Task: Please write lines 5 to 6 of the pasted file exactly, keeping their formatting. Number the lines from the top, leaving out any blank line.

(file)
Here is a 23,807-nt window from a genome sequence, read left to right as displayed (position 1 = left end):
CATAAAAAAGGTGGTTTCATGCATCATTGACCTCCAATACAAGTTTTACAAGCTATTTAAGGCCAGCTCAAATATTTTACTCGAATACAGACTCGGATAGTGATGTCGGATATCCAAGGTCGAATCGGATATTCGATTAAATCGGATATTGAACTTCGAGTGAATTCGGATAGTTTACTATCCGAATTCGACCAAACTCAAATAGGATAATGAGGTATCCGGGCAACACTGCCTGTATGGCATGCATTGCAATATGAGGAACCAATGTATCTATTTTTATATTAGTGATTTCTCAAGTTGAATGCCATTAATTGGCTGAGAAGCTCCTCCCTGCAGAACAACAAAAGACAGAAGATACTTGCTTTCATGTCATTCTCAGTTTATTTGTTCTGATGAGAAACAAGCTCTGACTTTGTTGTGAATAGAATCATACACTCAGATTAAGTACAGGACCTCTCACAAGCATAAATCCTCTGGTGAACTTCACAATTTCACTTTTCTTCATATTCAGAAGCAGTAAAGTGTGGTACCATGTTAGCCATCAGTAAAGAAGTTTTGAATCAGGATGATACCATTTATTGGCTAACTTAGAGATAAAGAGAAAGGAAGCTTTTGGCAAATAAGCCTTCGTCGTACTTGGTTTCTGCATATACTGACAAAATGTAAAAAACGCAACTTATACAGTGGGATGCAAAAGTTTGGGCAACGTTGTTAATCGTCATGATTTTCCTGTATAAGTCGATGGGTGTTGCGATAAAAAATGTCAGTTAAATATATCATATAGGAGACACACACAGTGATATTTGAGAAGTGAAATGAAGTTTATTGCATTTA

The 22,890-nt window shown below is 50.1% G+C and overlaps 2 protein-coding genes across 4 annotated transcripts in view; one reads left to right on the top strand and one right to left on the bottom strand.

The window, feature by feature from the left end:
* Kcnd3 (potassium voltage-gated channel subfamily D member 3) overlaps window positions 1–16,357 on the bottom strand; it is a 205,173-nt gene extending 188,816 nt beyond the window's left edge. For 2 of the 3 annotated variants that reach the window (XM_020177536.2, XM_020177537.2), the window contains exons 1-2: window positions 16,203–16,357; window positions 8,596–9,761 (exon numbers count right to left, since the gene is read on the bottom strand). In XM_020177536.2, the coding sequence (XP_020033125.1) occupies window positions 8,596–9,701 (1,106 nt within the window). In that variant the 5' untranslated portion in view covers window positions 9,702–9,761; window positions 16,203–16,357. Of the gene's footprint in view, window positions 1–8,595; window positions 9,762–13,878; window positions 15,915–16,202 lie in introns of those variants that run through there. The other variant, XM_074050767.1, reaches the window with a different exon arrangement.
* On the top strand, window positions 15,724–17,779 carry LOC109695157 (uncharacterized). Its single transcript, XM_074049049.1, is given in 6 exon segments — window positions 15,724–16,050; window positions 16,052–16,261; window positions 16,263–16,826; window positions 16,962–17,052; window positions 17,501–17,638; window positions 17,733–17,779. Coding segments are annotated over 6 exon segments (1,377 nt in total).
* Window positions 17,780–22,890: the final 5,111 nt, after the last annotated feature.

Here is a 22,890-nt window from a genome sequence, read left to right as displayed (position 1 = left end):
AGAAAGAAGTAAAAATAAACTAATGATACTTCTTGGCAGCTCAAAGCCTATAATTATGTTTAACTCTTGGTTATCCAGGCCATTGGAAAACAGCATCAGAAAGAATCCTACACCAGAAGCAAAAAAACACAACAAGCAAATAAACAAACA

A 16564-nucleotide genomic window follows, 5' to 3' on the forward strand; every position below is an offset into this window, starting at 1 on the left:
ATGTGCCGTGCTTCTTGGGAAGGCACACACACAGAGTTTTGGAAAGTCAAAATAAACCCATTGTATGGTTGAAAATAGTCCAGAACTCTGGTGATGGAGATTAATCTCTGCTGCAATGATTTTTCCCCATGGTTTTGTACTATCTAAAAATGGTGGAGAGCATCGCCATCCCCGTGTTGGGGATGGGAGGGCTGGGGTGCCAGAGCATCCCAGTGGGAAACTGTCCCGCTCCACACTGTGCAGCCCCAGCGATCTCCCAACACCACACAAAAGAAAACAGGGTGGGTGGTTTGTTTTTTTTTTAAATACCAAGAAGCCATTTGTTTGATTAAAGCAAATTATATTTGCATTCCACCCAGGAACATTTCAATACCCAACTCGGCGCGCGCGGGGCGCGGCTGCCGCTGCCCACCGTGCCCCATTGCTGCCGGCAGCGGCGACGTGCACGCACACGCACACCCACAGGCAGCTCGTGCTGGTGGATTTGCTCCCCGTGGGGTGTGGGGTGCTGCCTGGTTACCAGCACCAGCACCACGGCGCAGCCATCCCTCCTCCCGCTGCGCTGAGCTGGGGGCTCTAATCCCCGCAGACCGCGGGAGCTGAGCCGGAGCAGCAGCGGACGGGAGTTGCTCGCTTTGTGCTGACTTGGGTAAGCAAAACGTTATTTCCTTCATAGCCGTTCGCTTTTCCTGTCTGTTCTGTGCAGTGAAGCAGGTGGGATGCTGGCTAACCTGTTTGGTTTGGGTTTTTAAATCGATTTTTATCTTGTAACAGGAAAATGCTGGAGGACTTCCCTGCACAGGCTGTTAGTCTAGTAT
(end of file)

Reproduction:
* Kcnd3 (potassium voltage-gated channel subfamily D member 3) overlaps window positions 1–16,357 on the bottom strand; it is a 205,173-nt gene extending 188,816 nt beyond the window's left edge. For 2 of the 3 annotated variants that reach the window (XM_020177536.2, XM_020177537.2), the window contains exons 1-2: window positions 16,203–16,357; window positions 8,596–9,761 (exon numbers count right to left, since the gene is read on the bottom strand). In XM_020177536.2, the coding sequence (XP_020033125.1) occupies window positions 8,596–9,701 (1,106 nt within the window). In that variant the 5' untranslated portion in view covers window positions 9,702–9,761; window positions 16,203–16,357. Of the gene's footprint in view, window positions 1–8,595; window positions 9,762–13,878; window positions 15,915–16,202 lie in introns of those variants that run through there. The other variant, XM_074050767.1, reaches the window with a different exon arrangement.
* On the top strand, window positions 15,724–17,779 carry LOC109695157 (uncharacterized). Its single transcript, XM_074049049.1, is given in 6 exon segments — window positions 15,724–16,050; window positions 16,052–16,261; window positions 16,263–16,826; window positions 16,962–17,052; window positions 17,501–17,638; window positions 17,733–17,779. Coding segments are annotated over 6 exon segments (1,377 nt in total).